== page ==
One of the provisions of section 12, namely subsection (4), has been singled out for criticism. The criticism suggests that the subsection means that if a person was ever involved in a breach of the peace—even 20 years previously— the Gardaí could arrest him without warrant if they believed that he was about to engage in conduct likely to lead to a breach of the peace.
This is a complete misreading of the subsection. The subsection does not contain the whole law about arrest. It states the circumstances in which the arrest may be made, but the exercise of the power is, of course, subject to the general law that governs any arrest, whether made under these or other provisions. A person may be arrested only as a preliminary to and with a view to, charging him with an offence. It follows that an arrest under section 12 (4) is possible only if a charge can be brought and, in the context of that subsection, there is only one charge that can be brought, and that is the charge relating to the man's past actions which involved or threatened a breach of the peace. Obviously, that must be an offence with which he has not already been charged, and that alone, on the practical level, would mean that it would have to be a recent offence. But, in fact, it must be an offence committed only a very short time previously—a matter of hours rather than days— because another condition specified in the section is that it is not reasonably practicable to apply for a warrant.
I now turn to section 15 which is, I think, the most important new provision in Part III. Section 15 provides that a warrant to search premises may be issued by a District Justice or a Peace Commissioner in the case of a number of specified serious crimes.
It may come as a surprise to many people to hear that, while a warrant may be obtained to search a house for stolen goods and in some other special cases, this power to obtain a warrant is the exception rather than the rule. Even in relation to an offence as serious as murder, the law as it stands contains no provision enabling the Garda to get a warrant to search a house for evidence though they may be morally certain that vital evidence, such as blood-stained clothing, that would lead to the detection and conviction of the culprit is concealed in the house. Why the law should provide a power of search where goods have been stolen but not where a murder has been committed is a point on which I do not propose to speculate, though there are many who would say that it is just one more example of the tendency of the law in former years to be more concerned with protecting property rights than with protecting personal rights. Be that as it may, I think that the House will readily agree that, if we are to expect the Garda Síochána to cope with serious crime, we must provide them with the right to apply for a search warrant where the circumstances call for that. It will be seen that it is not proposed to extend this power to all offences or indeed even to all indictable offences but only to a limited number of very serious offences described in section 15 (1).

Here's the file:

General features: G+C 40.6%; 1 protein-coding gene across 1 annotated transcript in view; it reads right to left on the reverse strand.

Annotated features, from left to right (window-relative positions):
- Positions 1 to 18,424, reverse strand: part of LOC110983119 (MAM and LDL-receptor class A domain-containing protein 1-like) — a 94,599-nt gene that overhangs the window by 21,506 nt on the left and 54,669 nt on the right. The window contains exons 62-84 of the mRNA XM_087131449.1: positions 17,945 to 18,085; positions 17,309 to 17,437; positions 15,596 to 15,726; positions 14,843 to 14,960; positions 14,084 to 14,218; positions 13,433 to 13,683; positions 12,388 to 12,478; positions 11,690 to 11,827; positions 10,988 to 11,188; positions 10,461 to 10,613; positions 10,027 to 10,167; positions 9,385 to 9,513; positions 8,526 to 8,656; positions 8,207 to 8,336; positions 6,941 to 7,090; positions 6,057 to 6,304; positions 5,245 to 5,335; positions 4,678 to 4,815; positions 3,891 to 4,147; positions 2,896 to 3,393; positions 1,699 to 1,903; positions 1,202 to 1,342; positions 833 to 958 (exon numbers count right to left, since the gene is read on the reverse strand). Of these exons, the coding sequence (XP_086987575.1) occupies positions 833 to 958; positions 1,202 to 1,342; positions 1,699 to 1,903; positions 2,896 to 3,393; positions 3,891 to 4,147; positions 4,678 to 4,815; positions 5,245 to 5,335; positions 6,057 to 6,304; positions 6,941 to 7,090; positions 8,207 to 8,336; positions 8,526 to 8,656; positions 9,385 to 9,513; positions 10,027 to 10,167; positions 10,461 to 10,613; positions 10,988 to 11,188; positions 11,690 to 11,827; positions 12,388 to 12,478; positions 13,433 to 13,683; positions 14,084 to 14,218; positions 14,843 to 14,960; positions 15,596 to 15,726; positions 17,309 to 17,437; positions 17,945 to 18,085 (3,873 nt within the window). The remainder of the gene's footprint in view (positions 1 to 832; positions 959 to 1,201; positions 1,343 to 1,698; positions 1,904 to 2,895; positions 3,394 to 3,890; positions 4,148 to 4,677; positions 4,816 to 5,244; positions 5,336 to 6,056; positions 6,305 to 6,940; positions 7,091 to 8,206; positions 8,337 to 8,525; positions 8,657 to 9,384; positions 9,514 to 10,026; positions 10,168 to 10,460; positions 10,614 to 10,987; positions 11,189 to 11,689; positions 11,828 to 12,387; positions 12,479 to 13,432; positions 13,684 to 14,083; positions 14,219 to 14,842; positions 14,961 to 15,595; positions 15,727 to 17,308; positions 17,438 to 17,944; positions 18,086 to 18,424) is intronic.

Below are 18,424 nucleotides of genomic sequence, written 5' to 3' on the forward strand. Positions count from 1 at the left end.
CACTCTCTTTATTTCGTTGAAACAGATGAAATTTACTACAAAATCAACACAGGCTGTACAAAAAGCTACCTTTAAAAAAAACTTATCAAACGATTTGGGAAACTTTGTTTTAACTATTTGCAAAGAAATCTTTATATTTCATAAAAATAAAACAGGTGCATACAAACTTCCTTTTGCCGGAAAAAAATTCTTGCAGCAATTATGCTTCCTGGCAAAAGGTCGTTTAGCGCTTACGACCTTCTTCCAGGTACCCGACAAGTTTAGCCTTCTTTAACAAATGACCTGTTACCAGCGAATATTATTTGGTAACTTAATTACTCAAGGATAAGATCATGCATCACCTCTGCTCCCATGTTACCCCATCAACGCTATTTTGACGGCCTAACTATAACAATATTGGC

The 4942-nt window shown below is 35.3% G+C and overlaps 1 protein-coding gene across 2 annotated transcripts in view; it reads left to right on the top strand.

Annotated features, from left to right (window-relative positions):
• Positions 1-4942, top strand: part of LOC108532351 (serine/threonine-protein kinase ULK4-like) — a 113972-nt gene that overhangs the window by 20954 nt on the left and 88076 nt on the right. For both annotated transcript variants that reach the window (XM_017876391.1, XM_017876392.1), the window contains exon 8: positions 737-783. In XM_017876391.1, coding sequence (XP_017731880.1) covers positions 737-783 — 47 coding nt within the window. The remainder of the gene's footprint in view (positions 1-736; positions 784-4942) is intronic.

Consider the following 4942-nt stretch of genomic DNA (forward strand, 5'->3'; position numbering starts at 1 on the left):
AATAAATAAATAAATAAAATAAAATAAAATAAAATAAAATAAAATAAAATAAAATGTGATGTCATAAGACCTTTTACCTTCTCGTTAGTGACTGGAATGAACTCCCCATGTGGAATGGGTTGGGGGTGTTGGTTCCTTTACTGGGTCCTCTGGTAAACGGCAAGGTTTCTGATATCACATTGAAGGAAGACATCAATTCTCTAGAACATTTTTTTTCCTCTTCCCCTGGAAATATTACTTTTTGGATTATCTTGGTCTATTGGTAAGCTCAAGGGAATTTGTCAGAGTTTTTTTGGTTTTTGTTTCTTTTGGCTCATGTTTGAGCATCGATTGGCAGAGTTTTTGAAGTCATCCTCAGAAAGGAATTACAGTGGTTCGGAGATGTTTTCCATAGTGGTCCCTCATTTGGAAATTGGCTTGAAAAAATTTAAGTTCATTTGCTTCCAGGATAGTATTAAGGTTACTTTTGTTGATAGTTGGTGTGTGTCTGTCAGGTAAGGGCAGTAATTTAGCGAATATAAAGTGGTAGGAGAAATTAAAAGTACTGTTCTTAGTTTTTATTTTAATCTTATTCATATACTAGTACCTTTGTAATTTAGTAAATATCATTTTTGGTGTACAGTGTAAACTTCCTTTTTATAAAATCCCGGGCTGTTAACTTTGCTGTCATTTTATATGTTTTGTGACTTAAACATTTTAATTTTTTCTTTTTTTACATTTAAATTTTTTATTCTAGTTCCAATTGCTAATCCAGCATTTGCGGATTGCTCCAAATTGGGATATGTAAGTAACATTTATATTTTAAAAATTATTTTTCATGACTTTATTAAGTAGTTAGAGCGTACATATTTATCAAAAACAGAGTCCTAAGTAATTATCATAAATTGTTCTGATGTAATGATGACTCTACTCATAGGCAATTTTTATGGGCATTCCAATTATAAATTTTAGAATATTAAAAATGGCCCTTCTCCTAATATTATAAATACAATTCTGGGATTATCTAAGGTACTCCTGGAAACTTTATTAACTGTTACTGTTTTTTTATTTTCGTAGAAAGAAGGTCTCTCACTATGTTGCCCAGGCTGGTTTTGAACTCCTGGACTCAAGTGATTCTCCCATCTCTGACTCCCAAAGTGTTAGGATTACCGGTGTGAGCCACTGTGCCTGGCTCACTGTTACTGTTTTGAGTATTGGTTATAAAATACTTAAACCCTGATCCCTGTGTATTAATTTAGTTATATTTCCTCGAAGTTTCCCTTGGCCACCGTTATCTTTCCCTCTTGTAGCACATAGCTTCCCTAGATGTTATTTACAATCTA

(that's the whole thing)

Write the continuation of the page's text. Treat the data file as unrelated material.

It is also proposed to give a power to search vehicles, where the Garda are investigating a larceny or one of the serious offences for which it is proposed, in section 15, to permit the issue of a search warrant. In this case, of course, there would be no time to get a warrant—the practical situation would usually be one in which the Garda would be trying to find people fleeing from the scene of the crime.
The other new provisions in Part III which I would like to refer to are in sections 21 and 22, concerning fingerprints. Section 21 provides that, in the case of a larceny or one of the other serious offences for which it is proposed to allow a search warrant to be issued, a District Justice may make an order authorising the Gardaí to take the fingerprints of a suspect. In such a case, if the person is not charged or if he is acquitted, the fingerprints and all copies must be destroyed. This section is linked directly to the investigation of a particular crime. Section 22, on the other hand, relates to a person who has been convicted of an indictable offence (or dealt with under the probation of Offenders Act for such an offence). The section permits his fingerprints to be taken and retained. The purpose of this section is to permit the Garda to keep a record of fingerprints of persons whose guilt has been proved. It does not follow that they will avail themselves of this power in respect of every indictable offence but I expect that it will become standard practice to do so.